“A timely reminder of how the past colours the future”
Rally ’Round the Flag is a thrilling historical novel set during the American Civil war.
The story begins in the mid-19th century in a large, Lancashire cotton mill,
which never stops production for 24 hours a day, seven days a week. Here a family with rich and privileged men controls the lives of the desperately poor men, women and children who are forced to work for them...or be turned out onto the street with no income nor roof over their heads.
In 1861 events move to the USA, where the first real battle of the Civil War started.
The history of the (first) Battle of Bull Run is told realistically until, close to its end, it takes on an alternative life as a result of just one military action, which historically changes the remaining years of war. Senior General in the Confederate Army Robert E. Lee at that moment speaks of how he now sees war in this new version of victory: “Once you get 'em on the run don’t stop. Never give up the pursuit.”
This fascinating account of the war, doomed to kill a quarter of the entire population
of the USA, leads the reader through many of the major locations and actions of the war. The grim reality of the five years from 1861 describes both the true historical characters, as well as the three imagined young Englishmen whose lives now lie in the USA. Here they are destined to see, and even to experience at first-hand, the appalling bloodshed, death and destruction of a war so often fought at very close quarters. Here a brother could find his father or his son aiming a rifle at him across a battlefield; a general could be responsible for the death even of his grandson.
The story roars faster and faster through the hell of shot and shell.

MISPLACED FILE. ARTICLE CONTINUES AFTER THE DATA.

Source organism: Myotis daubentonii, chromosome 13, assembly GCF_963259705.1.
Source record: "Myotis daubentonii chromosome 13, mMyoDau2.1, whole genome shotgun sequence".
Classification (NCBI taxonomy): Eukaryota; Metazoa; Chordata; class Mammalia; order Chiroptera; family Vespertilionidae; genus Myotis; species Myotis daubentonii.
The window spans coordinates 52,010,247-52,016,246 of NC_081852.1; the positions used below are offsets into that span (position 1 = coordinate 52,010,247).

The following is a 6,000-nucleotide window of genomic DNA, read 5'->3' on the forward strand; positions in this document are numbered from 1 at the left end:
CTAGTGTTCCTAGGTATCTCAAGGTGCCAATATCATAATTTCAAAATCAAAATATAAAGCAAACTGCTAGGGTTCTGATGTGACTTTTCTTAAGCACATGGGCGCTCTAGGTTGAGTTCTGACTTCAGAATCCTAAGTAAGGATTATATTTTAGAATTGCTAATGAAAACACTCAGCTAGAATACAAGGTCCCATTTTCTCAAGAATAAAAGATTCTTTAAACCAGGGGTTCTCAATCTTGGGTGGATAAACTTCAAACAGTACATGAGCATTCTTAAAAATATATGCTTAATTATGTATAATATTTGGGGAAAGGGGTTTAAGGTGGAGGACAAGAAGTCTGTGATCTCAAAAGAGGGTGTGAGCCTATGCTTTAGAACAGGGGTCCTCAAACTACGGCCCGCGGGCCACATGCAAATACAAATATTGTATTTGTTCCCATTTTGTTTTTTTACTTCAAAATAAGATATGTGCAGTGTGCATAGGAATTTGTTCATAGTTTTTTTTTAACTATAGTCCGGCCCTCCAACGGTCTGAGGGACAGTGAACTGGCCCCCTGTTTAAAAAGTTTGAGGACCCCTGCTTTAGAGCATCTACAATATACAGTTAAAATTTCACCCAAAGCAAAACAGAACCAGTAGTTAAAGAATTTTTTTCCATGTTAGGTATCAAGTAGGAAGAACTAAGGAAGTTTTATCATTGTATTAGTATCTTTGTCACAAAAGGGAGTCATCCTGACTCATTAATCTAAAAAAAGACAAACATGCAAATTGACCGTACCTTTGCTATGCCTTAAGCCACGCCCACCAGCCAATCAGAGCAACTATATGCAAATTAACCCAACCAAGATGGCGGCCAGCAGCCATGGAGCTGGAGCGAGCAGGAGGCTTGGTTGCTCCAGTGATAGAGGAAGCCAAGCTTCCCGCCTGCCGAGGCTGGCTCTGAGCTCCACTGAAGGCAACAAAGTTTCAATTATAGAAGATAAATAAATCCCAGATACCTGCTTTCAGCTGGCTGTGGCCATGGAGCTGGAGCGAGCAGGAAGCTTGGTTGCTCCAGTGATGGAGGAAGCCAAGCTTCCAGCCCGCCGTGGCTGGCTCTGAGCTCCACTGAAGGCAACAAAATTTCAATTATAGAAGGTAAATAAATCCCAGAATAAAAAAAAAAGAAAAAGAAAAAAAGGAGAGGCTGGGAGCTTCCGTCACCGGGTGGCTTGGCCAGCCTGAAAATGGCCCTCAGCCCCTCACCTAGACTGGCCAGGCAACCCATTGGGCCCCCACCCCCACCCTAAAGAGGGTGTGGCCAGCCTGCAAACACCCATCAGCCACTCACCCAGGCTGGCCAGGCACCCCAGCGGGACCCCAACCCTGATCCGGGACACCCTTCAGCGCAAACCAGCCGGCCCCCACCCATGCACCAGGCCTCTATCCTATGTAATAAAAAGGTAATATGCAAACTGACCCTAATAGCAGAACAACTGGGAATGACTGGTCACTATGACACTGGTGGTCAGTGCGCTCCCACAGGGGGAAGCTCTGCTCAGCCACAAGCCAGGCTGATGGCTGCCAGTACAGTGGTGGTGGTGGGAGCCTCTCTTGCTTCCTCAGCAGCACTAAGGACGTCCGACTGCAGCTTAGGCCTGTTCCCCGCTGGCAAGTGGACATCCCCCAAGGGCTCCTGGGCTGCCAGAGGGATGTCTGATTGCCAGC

Cannons, and shells from these cannons, and also from mortars, were designed to slice through great swathes of human flesh, while at close quarters Bowie knives appeared to rip out the throats of an enemy fighting for his own life within an arm’s reach.
The bodies of the enemy lay scattered across innumerable battlefields
and became food for the crows. An observer of a huge battle recorded in his diary that he had seen: “Entire regiments disappeared in a few minutes. Legs, arms, knapsacks and rifles thrust high into the air and then scattered on the bloody grass.”
The reader may ask: “Can history be changed by the alteration of one small event?”
But is there more than a little similarity in the 19th century between slavery in the USA and the penury, desperate hardship and death from disease walking the streets of Oldham, as well as the lack of any security existing for all those working in the mills, factories and mines of Great Britain?
One part of the same American country wants to destroy the neighbour it has lived with peacefully for more than one hundred and fifty years.
An extraordinary read awaits you...if you rally ’round the flag, but which flag do you choose?